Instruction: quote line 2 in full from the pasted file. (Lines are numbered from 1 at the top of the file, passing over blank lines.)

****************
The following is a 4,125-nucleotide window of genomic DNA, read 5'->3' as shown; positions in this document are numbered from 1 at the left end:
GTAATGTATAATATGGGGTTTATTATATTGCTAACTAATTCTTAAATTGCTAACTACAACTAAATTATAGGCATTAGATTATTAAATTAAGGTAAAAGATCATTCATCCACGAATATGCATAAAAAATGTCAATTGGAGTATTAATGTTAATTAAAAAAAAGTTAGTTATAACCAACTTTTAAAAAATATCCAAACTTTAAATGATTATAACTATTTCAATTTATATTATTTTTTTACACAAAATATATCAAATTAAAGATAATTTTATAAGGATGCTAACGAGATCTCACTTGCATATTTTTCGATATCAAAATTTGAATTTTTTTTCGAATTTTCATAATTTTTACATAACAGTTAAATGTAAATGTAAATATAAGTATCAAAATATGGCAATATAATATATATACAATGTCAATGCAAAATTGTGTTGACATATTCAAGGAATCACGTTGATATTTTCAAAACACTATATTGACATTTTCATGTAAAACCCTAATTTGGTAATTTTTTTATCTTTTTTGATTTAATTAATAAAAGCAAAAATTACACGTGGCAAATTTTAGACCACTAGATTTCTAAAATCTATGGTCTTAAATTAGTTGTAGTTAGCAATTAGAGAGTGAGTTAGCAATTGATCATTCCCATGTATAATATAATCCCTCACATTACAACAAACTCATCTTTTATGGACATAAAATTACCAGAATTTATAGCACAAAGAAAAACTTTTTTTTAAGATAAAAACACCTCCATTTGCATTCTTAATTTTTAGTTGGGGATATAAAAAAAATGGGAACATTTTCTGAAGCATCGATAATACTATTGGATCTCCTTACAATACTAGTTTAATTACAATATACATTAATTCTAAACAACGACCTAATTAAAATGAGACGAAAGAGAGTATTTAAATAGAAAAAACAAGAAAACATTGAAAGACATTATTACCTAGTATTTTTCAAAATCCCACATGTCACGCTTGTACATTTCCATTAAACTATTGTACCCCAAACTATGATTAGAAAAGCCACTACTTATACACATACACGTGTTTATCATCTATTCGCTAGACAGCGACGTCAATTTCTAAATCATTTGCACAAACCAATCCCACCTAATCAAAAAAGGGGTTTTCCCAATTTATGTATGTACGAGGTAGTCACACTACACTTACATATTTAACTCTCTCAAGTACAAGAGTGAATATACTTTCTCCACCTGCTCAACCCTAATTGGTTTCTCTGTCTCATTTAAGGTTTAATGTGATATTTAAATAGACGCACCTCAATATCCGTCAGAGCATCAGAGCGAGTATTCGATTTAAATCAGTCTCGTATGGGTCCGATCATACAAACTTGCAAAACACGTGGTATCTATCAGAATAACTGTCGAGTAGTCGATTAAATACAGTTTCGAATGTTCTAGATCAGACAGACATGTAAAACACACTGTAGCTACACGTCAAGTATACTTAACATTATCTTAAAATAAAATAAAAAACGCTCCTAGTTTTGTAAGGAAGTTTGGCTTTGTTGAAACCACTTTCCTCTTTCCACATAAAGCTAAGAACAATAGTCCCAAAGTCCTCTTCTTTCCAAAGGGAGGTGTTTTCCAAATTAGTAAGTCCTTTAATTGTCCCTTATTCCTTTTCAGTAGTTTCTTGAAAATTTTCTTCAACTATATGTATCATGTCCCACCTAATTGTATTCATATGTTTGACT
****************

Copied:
GTAATGTATAATATGGGGTTTATTATATTGCTAACTAATTCTTAAATTGCTAACTACAACTAAATTATAGGCATTAGATTATTAAATTAAGGTAAAAGATCATTCATCCACGAATATGCATAAAAAATGTCAATTGGAGTATTAATGTTAATTAAAAAAAAGTTAGTTATAACCAACTTTTAAAAAATATCCAAACTTTAAATGATTATAACTATTTCAATTTATATTATTTTTTTACACAAAATATATCAAATTAAAGATAATTTTATAAGGATGCTAACGAGATCTCACTTGCATATTTTTCGATATCAAAATTTGAATTTTTTTTCGAATTTTCATAATTTTTACATAACAGTTAAATGTAAATGTAAATATAAGTATCAAAATATGGCAATATAATATATATACAATGTCAATGCAAAATTGTGTTGACATATTCAAGGAATCACGTTGATATTTTCAAAACACTATATTGACATTTTCATGTAAAACCCTAATTTGGTAATTTTTTTATCTTTTTTGATTTAATTAATAAAAGCAAAAATTACACGTGGCAAATTTTAGACCACTAGATTTCTAAAATCTATGGTCTTAAATTAGTTGTAGTTAGCAATTAGAGAGTGAGTTAGCAATTGATCATTCCCATGTATAATATAATCCCTCACATTACAACAAACTCATCTTTTATGGACATAAAATTACCAGAATTTATAGCACAAAGAAAAACTTTTTTTTAAGATAAAAACACCTCCATTTGCATTCTTAATTTTTAGTTGGGGATATAAAAAAAATGGGAACATTTTCTGAAGCATCGATAATACTATTGGATCTCCTTACAATACTAGTTTAATTACAATATACATTAATTCTAAACAACGACCTAATTAAAATGAGACGAAAGAGAGTATTTAAATAGAAAAAACAAGAAAACATTGAAAGACATTATTACCTAGTATTTTTCAAAATCCCACATGTCACGCTTGTACATTTCCATTAAACTATTGTACCCCAAACTATGATTAGAAAAGCCACTACTTATACACATACACGTGTTTATCATCTATTCGCTAGACAGCGACGTCAATTTCTAAATCATTTGCACAAACCAATCCCACCTAATCAAAAAAGGGGTTTTCCCAATTTATGTATGTACGAGGTAGTCACACTACACTTACATATTTAACTCTCTCAAGTACAAGAGTGAATATACTTTCTCCACCTGCTCAACCCTAATTGGTTTCTCTGTCTCATTTAAGGTTTAATGTGATATTTAAATAGACGCACCTCAATATCCGTCAGAGCATCAGAGCGAGTATTCGATTTAAATCAGTCTCGTATGGGTCCGATCATACAAACTTGCAAAACACGTGGTATCTATCAGAATAACTGTCGAGTAGTCGATTAAATACAGTTTCGAATGTTCTAGATCAGACAGACATGTAAAACACACTGTAGCTACACGTCAAGTATACTTAACATTATCTTAAAATAAAATAAAAAACGCTCCTAGTTTTGTAAGGAAGTTTGGCTTTGTTGAAACCACTTTCCTCTTTCCACATAAAGCTAAGAACAATAGTCCCAAAGTCCTCTTCTTTCCAAAGGGAGGTGTTTTCCAAATTAGTAAGTCCTTTAATTGTCCCTTATTCCTTTTCAGTAGTTTCTTGAAAATTTTCTTCAACTATATGTATCATGTCCCACCTAATTGTATTCATATGTTTGACT